Press roundup

Year-end interviews reflect broad Swiss interests

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Visitors look at a wall painted with pages of the Swiss daily newspaper "Blick" at the Aargauer Kunsthaus in January 2012Image Caption:

Visitors look at a wall painted with pages of the Swiss daily newspaper "Blick" at the Aargauer Kunsthaus in January 2012 (Keystone)

by Jeannie Wurz, swissinfo.ch

On the last Sunday of 2012, Swiss newspapers presented interviews with a range of newsmakers from government, public relations, business, and sport, demonstrating that the banking crisis – while omnipresent – wasn’t the only topic of interest this year.

Anticipating the lack of news that tends to accompany the end-of-year holidays, weekend versions of the major newspapers managed to find a range of interview partners to help bring the year to a colourful close.

European Union

The SonntagsZeitung focused on Switzerland’s relations with the European Union, running an interview with EU Commissioner Viviane Reding, originally of Luxembourg, who is European Commissioner for Justice, Fundamental Rights and Citizenship.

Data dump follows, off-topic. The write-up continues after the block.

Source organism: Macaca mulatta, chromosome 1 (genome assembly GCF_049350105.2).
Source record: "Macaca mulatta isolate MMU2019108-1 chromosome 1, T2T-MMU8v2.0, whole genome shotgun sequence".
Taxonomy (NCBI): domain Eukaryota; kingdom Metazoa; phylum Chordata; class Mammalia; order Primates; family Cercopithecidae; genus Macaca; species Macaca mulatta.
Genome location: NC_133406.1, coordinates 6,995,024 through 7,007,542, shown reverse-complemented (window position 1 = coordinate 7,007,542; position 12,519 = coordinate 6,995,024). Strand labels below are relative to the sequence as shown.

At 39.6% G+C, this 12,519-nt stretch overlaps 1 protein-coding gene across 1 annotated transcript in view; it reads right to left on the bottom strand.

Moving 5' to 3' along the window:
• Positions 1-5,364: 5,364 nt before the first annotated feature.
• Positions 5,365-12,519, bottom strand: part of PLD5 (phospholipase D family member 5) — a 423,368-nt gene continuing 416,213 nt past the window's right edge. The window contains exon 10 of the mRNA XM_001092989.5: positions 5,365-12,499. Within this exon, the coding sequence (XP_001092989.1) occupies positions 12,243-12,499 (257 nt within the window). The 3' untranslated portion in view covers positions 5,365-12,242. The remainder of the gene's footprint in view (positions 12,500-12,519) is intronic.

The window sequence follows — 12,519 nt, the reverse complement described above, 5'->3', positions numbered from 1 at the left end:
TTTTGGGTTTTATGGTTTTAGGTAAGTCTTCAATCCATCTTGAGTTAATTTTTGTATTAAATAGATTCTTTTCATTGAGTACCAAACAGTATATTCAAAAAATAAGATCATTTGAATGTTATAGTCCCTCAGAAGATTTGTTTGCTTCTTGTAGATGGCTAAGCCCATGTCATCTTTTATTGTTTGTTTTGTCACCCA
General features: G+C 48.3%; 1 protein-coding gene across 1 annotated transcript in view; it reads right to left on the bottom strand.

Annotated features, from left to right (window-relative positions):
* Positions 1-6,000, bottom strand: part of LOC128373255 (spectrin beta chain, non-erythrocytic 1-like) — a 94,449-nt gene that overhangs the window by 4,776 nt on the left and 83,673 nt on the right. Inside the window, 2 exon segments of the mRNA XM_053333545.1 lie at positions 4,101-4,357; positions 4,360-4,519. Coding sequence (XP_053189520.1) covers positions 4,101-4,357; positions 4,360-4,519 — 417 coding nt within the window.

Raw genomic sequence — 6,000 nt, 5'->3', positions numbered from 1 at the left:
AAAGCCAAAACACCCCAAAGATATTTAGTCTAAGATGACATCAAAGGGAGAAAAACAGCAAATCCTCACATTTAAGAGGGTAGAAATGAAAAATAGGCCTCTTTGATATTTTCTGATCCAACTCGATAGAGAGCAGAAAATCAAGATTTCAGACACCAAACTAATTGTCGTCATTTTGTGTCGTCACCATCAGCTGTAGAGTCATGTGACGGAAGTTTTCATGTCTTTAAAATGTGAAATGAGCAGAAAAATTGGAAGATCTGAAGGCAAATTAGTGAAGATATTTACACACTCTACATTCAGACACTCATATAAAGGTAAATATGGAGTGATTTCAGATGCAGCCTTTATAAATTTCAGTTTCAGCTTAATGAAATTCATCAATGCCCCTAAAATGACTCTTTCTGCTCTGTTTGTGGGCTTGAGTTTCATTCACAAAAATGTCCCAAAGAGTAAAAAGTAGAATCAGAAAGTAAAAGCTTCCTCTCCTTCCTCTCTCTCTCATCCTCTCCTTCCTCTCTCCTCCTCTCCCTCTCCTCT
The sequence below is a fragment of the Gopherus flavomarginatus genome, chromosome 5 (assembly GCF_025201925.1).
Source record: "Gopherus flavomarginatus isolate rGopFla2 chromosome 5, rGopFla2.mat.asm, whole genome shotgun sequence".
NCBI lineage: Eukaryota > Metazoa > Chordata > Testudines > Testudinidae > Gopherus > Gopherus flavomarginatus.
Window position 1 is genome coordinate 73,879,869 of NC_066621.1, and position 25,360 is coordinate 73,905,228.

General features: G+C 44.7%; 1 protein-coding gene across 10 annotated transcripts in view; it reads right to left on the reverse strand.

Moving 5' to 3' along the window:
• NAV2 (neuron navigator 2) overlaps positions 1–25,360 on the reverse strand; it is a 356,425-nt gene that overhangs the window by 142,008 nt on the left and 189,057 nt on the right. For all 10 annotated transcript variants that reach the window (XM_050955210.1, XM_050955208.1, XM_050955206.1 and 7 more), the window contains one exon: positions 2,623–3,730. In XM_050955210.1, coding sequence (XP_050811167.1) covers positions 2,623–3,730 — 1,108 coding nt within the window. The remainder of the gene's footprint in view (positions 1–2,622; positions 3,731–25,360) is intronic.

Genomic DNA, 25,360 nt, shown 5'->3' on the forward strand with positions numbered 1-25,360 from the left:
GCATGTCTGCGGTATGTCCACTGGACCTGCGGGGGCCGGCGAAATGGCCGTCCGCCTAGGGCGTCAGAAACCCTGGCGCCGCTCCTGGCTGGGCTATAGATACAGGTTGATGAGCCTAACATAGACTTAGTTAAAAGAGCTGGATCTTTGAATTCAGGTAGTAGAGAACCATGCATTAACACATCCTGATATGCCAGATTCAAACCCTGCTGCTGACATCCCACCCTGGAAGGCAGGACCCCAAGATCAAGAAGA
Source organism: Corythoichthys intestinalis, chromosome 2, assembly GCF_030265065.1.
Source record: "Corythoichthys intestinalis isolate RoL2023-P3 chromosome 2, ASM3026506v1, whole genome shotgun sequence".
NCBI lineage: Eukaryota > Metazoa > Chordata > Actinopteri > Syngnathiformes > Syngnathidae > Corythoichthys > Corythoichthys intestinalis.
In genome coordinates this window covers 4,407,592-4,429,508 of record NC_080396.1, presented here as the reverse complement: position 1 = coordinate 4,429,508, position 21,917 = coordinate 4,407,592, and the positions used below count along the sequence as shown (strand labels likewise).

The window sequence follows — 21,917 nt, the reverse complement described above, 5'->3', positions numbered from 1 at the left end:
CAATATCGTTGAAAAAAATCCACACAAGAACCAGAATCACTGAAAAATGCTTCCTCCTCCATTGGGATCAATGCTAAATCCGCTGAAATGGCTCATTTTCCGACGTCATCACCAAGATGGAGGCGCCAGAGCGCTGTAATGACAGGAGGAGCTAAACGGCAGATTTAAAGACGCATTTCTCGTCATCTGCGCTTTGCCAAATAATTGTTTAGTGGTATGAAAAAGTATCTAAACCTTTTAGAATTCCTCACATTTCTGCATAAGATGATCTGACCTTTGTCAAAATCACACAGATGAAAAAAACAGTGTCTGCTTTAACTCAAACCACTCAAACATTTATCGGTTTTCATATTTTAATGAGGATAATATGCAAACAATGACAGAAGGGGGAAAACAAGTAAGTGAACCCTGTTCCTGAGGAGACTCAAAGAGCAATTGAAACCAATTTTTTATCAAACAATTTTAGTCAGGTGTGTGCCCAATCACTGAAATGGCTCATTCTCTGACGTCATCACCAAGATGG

Reding said that Switzerland must realise that every third franc it earns can be credited to trade with the EU. “We are finished with bilateral treaties. We are standing at a crossroads,” she said. “Does Switzerland want to be a part of the market or not? If you don’t want to, then you don’t have to adopt any laws. If you want to take part, there are rules.”
 
This attitude raised the hackles of the president of the Radical Party, Philipp Müller. “We haven’t reached the end of the bilateral route, but it’s time for Switzerland to stop marching,” he said in a separate article in the SonntagsZeitung. “If Switzerland would remain steadfast, we would send a strong signal,” he said.